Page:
The Republican-led tax reform passed the House (227-203) and Senate (51-48) on December 20. It’s now ready to be signed by President Trump. The new bill, the most significant tax reform since two tax bills were signed by Ronald Reagan in the 1980s (the Economic Recovery Tax Act of 1981 and the Tax Reform Act of 1986) is worth an estimated $1.5 trillion in tax cuts.
Passage of the bill marks the Trump administration’s first major legislative victory. It’s music to the ears of much of the business community and is being lauded as a much-needed break from the high taxes of the past 30 years.
But how does the new bill affect you?
POTUS Trader breaks down the GOP tax bill and what it means for individual investors, regardless of income.
Individual Tax Rates
According to the current tax system, income tax rates begin at 10 percent, capping at 39.6 percent for those earning above $418,401 (single) and $470,701 (married/joint filers).
The new GOP tax bill proposes a 10 percent starting rate that tops out at 37 percent for those earning over $500,000 (single) and $600,000 (married/joint filers).
- 10 percent: $0 – $19,050
- 12 percent: $19,050 – $77,400
- 22 percent: $77,400 – $165,000
- 24 percent: $165,000 – $315,000
- 32 percent: $315,000 – $400,000
- 35 percent: $400,000 – $600,000
- 37 percent: $600,000 +
- 10 percent: $0 – $9,525
- 12 percent: $9,525 – $38,700
- 22 percent: $38,700 – $70,000
- 24 percent: $70,000 – $160,000
- 32 percent: $160,000 – $200,000
- 35 percent: $200,000 – $500,000
- 37 percent: $500,000 +
Corporate Tax Rate
Currently, corporations are taxed at the burdensome rate of 35%. The GOP tax bill proposes a reduced corporate tax rate of 21% starting on January 1, 2018. This is viewed as the biggest victory of the bill, with even many of the GOP’s opponents agreeing that a lower corporate tax rate is necessary for American businesses and individual workers.
Corporate Alternative Minimum Tax (CAMT)
Current U.S. law applies a 20 percent rate as part of a parallel tax system that limits tax write-offs in an effort to prevent large-scale tax avoidance. Companies must calculate their ordinary tax as well as their CAMT tax, and pay whichever is higher (Bloomberg).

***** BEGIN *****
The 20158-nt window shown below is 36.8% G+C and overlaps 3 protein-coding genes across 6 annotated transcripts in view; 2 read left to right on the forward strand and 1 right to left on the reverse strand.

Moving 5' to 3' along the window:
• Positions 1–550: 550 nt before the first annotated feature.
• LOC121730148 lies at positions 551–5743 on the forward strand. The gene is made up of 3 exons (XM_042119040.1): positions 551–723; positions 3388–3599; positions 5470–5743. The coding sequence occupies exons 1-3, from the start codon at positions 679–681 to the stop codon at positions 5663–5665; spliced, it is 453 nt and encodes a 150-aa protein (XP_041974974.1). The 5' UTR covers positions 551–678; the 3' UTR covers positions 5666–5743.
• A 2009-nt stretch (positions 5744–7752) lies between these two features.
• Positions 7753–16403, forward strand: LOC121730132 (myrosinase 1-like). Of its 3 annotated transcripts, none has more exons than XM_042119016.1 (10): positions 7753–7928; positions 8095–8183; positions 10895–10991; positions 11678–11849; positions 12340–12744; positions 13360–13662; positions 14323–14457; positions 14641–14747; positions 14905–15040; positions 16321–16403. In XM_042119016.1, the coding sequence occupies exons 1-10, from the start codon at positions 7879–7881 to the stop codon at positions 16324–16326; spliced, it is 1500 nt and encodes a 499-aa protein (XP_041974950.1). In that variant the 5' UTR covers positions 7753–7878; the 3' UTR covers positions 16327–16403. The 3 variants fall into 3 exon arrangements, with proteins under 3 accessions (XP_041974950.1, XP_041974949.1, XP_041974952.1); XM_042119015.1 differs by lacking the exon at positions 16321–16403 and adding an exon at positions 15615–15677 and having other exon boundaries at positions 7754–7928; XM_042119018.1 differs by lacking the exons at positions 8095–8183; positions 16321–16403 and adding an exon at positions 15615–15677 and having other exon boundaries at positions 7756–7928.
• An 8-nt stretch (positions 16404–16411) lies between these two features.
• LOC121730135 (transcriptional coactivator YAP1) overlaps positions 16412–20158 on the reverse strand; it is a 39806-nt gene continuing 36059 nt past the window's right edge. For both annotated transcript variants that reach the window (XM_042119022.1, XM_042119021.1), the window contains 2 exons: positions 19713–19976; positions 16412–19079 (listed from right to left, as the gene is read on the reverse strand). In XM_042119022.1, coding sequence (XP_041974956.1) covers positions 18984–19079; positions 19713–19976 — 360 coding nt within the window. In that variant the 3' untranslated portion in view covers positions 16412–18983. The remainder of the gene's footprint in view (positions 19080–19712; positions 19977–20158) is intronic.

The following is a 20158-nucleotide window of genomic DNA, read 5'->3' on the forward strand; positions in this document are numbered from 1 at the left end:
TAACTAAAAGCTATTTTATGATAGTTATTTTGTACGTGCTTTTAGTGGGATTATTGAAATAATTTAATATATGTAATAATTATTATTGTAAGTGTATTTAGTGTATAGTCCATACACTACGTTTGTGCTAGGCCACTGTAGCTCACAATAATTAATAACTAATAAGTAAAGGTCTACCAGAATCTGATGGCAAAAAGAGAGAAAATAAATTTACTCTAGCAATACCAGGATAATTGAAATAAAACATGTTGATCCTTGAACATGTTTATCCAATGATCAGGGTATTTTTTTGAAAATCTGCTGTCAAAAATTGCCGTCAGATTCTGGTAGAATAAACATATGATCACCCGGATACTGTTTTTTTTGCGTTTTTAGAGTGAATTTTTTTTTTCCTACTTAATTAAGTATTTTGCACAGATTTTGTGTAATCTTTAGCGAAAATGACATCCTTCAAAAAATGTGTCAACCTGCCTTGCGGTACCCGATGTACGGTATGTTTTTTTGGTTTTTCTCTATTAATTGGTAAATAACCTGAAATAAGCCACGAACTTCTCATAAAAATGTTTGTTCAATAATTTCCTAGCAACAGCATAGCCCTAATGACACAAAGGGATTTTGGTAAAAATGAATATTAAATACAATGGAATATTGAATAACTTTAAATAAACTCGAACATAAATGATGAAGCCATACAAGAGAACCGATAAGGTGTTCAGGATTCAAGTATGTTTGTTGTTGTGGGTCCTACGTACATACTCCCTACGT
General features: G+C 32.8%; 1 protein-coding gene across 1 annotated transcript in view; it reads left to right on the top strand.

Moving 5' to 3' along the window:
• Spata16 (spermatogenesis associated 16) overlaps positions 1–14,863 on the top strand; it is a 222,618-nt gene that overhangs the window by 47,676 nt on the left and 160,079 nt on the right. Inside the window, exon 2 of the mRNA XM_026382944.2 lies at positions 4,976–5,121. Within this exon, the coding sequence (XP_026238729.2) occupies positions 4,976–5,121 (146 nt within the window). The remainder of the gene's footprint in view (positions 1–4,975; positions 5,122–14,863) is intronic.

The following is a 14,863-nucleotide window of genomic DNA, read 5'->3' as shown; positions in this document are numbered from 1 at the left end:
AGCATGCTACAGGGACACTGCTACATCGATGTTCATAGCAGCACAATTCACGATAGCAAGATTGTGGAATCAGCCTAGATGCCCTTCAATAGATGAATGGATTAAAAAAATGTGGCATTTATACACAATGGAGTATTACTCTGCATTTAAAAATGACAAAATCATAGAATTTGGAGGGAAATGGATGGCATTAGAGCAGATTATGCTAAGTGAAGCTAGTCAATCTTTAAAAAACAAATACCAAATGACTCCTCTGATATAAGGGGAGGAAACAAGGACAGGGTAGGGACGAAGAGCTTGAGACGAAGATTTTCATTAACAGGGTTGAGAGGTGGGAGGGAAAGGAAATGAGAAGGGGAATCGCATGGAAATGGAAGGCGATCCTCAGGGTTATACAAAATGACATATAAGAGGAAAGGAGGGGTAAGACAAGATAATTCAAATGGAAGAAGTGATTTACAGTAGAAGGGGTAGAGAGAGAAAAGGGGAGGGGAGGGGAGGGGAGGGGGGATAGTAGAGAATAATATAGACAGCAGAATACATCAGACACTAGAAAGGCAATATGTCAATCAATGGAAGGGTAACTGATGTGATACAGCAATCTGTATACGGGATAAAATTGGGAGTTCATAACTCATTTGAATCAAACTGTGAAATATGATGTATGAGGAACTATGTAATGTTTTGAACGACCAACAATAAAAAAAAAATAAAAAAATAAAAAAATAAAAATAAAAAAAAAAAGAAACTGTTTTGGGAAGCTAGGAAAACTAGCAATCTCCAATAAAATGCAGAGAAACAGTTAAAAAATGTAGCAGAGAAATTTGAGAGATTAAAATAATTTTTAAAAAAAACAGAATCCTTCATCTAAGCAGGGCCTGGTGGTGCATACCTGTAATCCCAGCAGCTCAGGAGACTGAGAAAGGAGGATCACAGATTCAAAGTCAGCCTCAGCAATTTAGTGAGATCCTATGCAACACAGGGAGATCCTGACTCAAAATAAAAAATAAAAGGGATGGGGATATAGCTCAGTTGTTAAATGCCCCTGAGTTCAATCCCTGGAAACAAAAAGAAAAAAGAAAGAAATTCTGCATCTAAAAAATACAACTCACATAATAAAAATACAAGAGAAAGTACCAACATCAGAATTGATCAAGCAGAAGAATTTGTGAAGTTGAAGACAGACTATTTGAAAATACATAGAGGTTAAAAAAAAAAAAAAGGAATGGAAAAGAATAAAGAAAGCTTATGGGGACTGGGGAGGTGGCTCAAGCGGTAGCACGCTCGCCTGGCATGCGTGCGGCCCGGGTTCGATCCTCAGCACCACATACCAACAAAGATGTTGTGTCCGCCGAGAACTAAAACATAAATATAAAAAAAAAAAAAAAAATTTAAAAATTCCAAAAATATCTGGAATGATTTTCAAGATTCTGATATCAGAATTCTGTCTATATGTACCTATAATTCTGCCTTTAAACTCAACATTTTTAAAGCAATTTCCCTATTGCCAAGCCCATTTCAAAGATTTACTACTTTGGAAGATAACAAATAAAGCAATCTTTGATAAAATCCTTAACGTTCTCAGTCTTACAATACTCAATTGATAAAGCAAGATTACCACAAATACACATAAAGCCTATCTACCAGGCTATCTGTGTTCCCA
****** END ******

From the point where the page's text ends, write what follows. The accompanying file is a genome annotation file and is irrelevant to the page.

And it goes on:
The new tax bill abolishes the CAMT altogether, which will reduce the tax bills of many companies.
Current law dictates that so-called “pass-through businesses”, which include partnerships, limited liability companies, “S” corporations and sole proprietorships, pass their income on to their owners, who pay tax at their individual income tax rates.
The new tax bill will change that, offering business owners the opportunity to apply a 20% deduction to their business income. This deduction, however, will be subject to limits that begin at $315,000 for married couples (or half that amount for single taxpayers)
Current law allows the government to levy a 40% tax on estates worth more than $5.49 million for individuals and $10.9 million for couples. The new tax bill will double those thresholds, so the levy will apply to fewer estates.
This is a temporary measure, with the higher thresholds expiring in 2026.Still, it will benefit some individuals seeking to pass income on to their loved ones.
Obamacare Individual Mandate
Under the rules laid out under Obamacare, those who fail to purchase health insurance must pay financial penalties beginning at $695 (for families the penalty is higher) or 2.5 percent of their total household income (whichever is higher), but capped at the national average cost of the most basic, low-premium, high-deductible plan.
The new tax bill repeals this policy altogether. The individual mandate is the lynchpin of Obamacare’s requirement that insurers cover pre-existing conditions.
While the outcome isn’t certain, repealing the individual mandate will likely result in the gradual implosion of Obamacare, setting the stage for the GOP-led Congress to repeal and replace with a more market-oriented healthcare system that better meets the needs of Americans.